Pandora is full of many spectacular digitally created species and settings. When Jake first explores Pandora with Dr. Augustine, we see two new creatures quickly, and also get an elaborate chase sequence between Jake and one of the animals through parts of the beautiful planet. It's a great way to let you know what you should expect from the rest of your time with Jake on Pandora - stimulating sequence set against wonderful digital images.

There are many treats for the audience in AVATAR, and the technology used (and in some cases, created) by Cameron was worth the price and effort. The movie is gorgeous with great special effects. It is almost too much to take in while you watch the film since there is so much to be wowed by. There is a lot to like here, but the most awesome sequence has to be the climax where the Na'vi, Jake, and few other humans battle against Quaritch and his men for Pandora. It's a thrilling testament to the great showman that Cameron is.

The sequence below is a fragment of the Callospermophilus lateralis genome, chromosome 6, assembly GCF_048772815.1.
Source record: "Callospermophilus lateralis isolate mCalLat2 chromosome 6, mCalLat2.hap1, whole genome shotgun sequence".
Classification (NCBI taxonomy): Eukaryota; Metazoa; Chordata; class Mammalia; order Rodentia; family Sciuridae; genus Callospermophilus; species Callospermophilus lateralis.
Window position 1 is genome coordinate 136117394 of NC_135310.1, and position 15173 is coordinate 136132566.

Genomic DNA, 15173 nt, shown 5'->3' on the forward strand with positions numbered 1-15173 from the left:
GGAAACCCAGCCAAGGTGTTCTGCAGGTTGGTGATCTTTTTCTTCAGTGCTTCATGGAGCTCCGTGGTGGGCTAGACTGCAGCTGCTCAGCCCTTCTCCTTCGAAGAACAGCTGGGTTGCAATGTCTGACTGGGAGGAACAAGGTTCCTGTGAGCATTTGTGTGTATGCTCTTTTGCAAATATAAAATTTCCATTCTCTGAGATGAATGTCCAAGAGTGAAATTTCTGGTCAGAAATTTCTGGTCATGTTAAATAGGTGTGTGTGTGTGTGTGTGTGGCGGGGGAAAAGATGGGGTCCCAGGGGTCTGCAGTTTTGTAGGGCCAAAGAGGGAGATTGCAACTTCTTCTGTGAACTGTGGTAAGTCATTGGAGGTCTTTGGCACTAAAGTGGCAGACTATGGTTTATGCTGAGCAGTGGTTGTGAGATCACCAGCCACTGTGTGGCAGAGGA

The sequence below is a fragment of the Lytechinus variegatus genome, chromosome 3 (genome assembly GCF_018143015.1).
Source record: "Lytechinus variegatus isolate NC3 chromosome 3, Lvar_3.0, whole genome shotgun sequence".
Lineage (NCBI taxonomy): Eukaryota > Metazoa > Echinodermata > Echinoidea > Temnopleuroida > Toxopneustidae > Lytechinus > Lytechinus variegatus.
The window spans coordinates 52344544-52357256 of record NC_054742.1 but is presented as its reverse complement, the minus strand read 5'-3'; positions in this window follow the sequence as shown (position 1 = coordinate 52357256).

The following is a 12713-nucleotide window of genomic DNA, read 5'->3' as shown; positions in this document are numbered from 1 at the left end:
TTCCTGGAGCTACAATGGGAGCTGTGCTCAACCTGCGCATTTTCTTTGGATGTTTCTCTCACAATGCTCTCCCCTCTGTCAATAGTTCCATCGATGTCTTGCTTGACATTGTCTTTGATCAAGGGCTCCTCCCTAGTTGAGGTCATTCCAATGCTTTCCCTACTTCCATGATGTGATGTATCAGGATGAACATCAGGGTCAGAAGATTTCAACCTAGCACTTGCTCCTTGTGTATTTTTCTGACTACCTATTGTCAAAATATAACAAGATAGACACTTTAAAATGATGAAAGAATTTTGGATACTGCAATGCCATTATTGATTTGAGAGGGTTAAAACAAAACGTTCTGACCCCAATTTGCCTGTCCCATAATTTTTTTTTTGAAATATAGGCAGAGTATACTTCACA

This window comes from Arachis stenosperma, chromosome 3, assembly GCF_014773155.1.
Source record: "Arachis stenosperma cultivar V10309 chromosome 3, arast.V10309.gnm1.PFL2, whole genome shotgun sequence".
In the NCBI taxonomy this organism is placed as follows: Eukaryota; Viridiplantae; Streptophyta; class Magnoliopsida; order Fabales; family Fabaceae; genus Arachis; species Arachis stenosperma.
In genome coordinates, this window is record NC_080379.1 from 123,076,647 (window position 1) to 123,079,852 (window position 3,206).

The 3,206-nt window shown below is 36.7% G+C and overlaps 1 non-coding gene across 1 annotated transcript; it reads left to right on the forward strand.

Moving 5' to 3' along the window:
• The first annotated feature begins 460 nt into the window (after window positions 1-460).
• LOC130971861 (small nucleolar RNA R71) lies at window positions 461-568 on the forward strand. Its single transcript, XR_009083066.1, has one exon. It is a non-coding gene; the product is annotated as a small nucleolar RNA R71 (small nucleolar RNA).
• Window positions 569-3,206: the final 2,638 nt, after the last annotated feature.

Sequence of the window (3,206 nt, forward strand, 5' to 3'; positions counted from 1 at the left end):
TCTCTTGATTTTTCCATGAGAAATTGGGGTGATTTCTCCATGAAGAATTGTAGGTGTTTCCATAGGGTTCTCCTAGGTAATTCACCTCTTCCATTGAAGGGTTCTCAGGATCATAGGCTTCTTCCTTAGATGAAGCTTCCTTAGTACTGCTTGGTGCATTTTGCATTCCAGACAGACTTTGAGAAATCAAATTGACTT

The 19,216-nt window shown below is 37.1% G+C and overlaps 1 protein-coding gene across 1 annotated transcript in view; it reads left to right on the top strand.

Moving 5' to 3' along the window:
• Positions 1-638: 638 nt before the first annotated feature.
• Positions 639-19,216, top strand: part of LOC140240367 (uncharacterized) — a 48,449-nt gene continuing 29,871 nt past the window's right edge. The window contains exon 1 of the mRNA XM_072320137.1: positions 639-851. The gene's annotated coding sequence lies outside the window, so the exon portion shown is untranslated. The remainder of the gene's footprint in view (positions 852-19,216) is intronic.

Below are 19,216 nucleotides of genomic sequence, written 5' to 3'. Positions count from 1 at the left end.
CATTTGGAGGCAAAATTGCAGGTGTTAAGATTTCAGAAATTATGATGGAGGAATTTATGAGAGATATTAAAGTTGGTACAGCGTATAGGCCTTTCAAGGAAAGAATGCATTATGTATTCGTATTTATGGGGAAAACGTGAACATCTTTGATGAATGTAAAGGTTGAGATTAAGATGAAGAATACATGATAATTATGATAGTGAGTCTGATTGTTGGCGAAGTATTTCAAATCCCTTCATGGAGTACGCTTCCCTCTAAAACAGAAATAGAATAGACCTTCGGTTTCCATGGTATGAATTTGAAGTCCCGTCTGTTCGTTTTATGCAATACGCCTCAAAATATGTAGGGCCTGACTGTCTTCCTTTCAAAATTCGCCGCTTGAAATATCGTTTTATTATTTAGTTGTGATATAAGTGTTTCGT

You have done great things again, James Cameron, and come admirably close to living up to the film's massive hype. Well done.

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  • dustinflynn

    Was Poul Anderson credited for the story?

    I'm going to see it like a sheep with my family, but I still think it looks pretty stupid. Reviews don't convince me otherwise because from what I'm getting is a lot of “WARGARBL 3D GRAPHICS JAMES CAMERON SHITTY STORY WOW AMAZING 3D”.

  • http://www.gordonandthewhale.com RustyGordon

    How do you feel about Cameron's other films? If you are a fan of his work, I THINK you will at least end up liking AVATAR more than you hate it.